Estamos Aqui! New York is Full of Heroes

2020 has been a year of pain, loss and unexpected challenges. My house has been no exception. Last October, my parents sold my childhood home, excited to fulfill their lifelong dream of returning to the island of Puerto Rico in retirement. They’d worked hard for that. My father served as a 32BJ stationary engineer in the warehouses down by the waterfront. My mother was an office manager for the Pocketbook, Leather & Novelty Workers Union, Local 1. They believed you always did what you could for others. So, throughout my childhood, we often found ourselves providing “temporary housing” for friends and family in need. It’s just what we did, and it’s what so many New Yorkers do every day. That has always been my guiding principle.

My parents stayed with me through the holidays after the closing in October. But shortly after arriving in Puerto Rico in early January, the earthquake hit. They lost power and water. Between my mother’s insulin dependent diabetes and their other elderly needs, they returned to my house in Brooklyn until things on the island “returned to normal.” Then COVID hit, and it became clear that their stay would be extended. As the pandemic took hold, both of my kids returned back from their college campuses. Three generations under one roof since March. It is not without its challenges, but this is just what we do. We take care of each other.

As August approached, we prepared for my daughter’s return to college in Pennsylvania, cautiously optimistic about the health guidelines in place, and the additional breathing room her move would bring us all. On July 30th, the school unexpectedly sent an email decreasing on-campus options and offering all classes online. So now BOTH of my children were going to be home. This was not the empty nester life I’d planned for!

A few days later, I sat with my parents at the kitchen counter sorting through documents for their taxes. While poring over paperwork, I smelled gas. A few hours, and one repairman later, my stove was broken. As I dialed retail store after retail store in search of a replacement, tax preparation abandoned, I was struck by my situation. I wondered about other single moms who have to manage changing priorities, emergencies, and other crises on their own. I wondered how they were handling their households right now and what resources they needed to navigate the days, months, and years ahead. And I wondered how many other elected representatives understand these barriers first-hand and what it takes to overcome them.

I couldn’t have foreseen the devastation wrought by COVID-19 when I decided to run for Mayor more than a year ago, but I know something about the cascade of crises the pandemic has exposed. As an Afro-Boricua single mom, I have had to navigate our broken education system. I’ve known a mother’s fear as police threatened my son in his dorm room. I’ve known the inadequacies of the healthcare system as my daughter struggled with mental health crises. The virus didn’t create those flawed systems. And while I built my entire career working to address deeply ingrained oppression and inequities in Black and Brown communities, I felt compelled to find a way to address the root-causes of racial and gender oppression that have been made so intensely plain in 2020.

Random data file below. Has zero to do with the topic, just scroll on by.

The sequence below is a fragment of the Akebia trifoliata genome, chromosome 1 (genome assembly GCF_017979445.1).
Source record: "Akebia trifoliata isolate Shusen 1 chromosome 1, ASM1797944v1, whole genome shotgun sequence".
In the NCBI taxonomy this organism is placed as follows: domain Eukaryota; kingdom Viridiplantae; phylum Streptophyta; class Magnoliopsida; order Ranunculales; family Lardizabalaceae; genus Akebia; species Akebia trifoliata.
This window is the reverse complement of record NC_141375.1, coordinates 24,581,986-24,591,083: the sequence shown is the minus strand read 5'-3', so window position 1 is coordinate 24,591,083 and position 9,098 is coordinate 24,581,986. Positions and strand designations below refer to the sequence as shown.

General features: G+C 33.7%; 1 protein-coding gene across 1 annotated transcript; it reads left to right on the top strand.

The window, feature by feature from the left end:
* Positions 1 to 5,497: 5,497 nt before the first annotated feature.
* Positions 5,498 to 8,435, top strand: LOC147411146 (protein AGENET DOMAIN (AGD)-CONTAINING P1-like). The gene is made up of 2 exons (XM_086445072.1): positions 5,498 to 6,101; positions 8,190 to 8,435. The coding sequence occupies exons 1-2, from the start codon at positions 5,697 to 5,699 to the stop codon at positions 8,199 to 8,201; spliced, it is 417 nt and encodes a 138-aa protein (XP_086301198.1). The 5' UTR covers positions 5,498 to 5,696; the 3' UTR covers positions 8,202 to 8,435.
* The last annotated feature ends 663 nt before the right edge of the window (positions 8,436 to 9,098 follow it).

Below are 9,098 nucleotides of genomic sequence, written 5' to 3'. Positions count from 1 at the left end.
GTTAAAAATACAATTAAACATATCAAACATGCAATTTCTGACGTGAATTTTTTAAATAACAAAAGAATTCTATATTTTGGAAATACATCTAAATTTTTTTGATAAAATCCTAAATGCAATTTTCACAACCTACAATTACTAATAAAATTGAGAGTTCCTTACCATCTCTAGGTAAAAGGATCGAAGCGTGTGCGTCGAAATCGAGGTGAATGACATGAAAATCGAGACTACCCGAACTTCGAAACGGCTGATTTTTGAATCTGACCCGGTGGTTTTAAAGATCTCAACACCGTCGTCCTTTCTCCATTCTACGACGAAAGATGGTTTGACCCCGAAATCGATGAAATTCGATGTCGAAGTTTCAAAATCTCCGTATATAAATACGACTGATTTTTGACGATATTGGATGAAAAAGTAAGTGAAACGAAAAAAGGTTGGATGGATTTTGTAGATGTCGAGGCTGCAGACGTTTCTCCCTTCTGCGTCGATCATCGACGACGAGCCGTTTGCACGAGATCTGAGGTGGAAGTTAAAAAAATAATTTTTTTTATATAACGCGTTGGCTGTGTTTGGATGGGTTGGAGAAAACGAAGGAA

Of all the tragedies so many have experienced this year, my inconveniences are nothing. There are those who have been quick to say we’ve reached the end of New York as we know it; that we need a hero to save us. No doubt, we’ve been knocked down by the incredible, tragic loss of so many New Yorkers, and many of us have been forever changed. But New York is far from over. In fact, stories like mine, of people and families coming together to face down problems, are extraordinarily common, and there are heroes everywhere you look. Mothers taking care of their children and daughters caring for their parents. People looking out for each other through mutual aid. Essential workers ensuring we all have clean buildings, and food to eat. Thousands rising up against violence and oppression.

I am running for Mayor because I believe in the heroes I see around me every day. They are the heroes we’ve been waiting for. They are the soul of New York. And I know them. New York’s heroes are visible behind every act of resistance and solidarity we take to keep each other safe. And we are not going anywhere. Because the soul of our city is not measured in the temporary value placed on luxury condominiums that sit empty and traded in global money laundering schemes.. It is in our resilience and commitment to solve the problems we face together. And we will no longer placate suffering with half-measures.

Together, we will make the radical changes that are long overdue, divesting from police and investing in our communities, desegregating and transforming our schools, guaranteeing housing for all, and building an economy that prioritizes the solidarity New Yorkers always show each other in our darkest hours. That’s the real story of heroism in New York.

Estamos Aqui. We are here and ready to make New York better than it’s ever been, for all of us.

Dianne Morales is the first Afro-Latina candidate for New York City Mayor. Learn more about her campaign: www.dianne.nyc

Paid for by Dianne For NYC

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Dianne Morales is the first Afro-Latina candidate for New York City Mayor. She lives in Bed-Stuy, Brooklyn with three generations of her family.

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Dianne Morales

Dianne Morales

Dianne Morales is the first Afro-Latina candidate for New York City Mayor. She lives in Bed-Stuy, Brooklyn with three generations of her family.

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